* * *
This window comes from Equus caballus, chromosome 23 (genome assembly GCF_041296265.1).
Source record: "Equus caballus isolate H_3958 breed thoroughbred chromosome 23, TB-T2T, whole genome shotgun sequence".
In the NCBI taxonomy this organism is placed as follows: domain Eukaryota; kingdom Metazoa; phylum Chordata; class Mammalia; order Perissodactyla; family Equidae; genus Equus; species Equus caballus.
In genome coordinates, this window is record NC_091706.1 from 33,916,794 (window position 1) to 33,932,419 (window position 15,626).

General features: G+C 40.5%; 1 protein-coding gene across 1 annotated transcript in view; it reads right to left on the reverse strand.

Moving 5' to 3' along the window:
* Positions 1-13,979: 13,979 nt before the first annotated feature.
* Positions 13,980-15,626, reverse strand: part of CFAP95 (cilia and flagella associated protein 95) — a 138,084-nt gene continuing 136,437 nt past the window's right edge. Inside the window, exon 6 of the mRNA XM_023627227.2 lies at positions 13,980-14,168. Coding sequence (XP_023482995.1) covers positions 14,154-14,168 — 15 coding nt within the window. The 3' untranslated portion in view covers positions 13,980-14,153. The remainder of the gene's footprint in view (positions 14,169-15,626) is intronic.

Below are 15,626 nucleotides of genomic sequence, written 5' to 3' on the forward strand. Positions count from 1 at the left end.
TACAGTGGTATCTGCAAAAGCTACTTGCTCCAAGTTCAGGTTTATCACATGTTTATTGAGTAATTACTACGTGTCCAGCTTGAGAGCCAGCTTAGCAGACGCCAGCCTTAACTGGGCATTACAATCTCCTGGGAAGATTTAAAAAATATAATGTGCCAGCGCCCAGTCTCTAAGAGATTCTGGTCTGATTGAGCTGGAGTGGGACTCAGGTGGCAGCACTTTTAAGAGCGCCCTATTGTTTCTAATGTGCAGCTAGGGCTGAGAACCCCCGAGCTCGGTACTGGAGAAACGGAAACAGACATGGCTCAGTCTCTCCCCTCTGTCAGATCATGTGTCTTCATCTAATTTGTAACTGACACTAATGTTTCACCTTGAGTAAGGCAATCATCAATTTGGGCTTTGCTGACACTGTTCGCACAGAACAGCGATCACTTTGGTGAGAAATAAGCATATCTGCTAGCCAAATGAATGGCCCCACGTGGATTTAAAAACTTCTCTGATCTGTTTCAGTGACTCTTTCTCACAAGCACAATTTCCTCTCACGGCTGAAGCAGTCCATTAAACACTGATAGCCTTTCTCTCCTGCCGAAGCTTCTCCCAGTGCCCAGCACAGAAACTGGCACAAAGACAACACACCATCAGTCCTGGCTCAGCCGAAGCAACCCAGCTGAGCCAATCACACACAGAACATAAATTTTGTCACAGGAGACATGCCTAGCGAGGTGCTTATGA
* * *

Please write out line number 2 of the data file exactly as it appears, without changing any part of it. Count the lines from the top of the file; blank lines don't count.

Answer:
Source record: "Equus caballus isolate H_3958 breed thoroughbred chromosome 23, TB-T2T, whole genome shotgun sequence".